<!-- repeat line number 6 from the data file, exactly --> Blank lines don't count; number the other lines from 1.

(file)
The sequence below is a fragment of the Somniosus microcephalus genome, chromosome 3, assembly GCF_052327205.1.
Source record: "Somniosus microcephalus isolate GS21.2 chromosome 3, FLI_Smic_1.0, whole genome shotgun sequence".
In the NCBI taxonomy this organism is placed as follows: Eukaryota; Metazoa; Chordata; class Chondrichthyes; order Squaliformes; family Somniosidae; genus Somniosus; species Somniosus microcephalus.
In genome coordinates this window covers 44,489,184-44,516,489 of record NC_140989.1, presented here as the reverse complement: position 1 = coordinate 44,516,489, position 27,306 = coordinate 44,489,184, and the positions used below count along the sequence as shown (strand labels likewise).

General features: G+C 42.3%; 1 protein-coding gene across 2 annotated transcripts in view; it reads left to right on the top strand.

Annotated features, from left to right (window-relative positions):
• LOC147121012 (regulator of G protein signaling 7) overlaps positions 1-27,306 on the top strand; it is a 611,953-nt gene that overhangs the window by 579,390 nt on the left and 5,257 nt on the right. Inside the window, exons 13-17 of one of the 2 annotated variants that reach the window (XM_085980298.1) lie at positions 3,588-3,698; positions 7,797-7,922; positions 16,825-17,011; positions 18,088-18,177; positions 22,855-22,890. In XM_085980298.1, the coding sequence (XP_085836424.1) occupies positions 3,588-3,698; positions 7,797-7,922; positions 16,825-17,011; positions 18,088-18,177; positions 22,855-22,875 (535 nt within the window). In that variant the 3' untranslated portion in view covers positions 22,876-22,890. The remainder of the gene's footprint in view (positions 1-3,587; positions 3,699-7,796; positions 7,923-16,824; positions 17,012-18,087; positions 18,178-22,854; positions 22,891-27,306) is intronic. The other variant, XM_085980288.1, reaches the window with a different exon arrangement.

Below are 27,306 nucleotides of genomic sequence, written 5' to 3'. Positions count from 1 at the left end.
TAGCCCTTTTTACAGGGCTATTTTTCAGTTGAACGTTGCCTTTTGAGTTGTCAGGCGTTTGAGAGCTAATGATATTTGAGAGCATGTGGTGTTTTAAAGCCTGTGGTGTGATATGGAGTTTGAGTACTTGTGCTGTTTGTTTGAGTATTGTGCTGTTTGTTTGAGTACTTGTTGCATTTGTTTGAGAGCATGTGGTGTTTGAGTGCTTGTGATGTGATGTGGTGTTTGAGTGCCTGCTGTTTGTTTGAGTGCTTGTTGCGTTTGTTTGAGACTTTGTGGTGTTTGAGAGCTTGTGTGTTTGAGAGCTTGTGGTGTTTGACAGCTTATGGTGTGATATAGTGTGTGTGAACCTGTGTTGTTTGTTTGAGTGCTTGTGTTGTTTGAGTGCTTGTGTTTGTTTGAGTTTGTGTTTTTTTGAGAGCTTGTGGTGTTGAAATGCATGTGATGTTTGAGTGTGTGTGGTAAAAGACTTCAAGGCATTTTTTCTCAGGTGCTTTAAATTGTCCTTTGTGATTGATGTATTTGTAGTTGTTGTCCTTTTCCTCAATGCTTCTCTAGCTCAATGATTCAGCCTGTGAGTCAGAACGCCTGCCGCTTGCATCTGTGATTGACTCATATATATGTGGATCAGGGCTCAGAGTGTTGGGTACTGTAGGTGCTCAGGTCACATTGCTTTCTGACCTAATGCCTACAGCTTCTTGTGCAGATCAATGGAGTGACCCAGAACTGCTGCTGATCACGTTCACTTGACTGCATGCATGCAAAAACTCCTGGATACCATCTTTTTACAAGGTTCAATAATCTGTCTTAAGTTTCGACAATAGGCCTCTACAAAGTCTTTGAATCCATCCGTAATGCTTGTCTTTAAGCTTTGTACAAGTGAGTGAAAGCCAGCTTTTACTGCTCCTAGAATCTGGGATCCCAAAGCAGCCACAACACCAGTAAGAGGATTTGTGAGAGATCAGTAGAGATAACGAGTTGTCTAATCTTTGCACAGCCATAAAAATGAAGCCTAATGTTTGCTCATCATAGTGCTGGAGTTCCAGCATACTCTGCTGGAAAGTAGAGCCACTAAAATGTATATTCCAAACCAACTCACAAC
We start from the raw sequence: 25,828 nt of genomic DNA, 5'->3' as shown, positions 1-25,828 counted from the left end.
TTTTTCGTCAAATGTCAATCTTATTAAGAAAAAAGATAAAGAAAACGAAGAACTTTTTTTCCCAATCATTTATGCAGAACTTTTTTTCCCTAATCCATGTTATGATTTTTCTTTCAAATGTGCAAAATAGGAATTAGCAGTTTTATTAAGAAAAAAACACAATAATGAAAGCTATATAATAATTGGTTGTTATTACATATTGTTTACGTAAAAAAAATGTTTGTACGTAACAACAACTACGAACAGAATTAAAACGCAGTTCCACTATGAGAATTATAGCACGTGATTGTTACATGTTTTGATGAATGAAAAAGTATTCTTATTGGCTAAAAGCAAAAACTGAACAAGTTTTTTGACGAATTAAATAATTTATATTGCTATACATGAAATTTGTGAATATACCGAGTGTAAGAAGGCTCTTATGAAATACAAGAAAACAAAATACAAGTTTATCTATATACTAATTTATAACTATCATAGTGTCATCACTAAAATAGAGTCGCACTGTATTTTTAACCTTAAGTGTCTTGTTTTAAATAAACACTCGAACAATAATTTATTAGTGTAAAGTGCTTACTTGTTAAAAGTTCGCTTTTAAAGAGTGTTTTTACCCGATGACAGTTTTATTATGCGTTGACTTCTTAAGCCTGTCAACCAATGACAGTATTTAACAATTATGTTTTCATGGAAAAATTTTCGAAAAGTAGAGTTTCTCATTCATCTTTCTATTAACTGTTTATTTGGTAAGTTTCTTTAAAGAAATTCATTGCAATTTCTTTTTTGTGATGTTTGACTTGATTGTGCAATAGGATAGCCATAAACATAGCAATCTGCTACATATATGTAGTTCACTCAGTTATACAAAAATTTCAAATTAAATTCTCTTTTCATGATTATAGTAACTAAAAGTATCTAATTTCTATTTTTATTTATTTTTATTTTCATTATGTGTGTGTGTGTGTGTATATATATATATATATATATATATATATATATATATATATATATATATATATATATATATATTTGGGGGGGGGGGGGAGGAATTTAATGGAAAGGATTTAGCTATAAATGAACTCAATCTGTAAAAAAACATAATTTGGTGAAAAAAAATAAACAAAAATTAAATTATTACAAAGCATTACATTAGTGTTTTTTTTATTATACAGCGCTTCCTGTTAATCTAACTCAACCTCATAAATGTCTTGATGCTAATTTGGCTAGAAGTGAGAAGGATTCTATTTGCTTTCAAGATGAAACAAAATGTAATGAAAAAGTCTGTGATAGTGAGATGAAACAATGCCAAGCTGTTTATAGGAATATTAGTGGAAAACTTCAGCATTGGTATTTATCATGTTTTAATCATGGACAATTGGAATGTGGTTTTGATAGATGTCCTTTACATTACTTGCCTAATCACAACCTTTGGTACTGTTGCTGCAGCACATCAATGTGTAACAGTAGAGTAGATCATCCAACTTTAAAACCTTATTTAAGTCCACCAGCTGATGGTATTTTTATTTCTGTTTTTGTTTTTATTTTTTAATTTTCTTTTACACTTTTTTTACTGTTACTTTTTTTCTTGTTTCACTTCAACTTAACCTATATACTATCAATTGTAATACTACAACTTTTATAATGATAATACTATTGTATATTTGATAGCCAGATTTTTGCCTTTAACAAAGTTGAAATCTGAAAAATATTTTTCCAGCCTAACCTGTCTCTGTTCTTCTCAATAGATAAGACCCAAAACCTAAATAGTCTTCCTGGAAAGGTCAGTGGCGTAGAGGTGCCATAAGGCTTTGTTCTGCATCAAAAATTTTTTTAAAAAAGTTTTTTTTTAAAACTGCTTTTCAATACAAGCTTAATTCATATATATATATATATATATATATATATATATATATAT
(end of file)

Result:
Annotated features, from left to right (window-relative positions):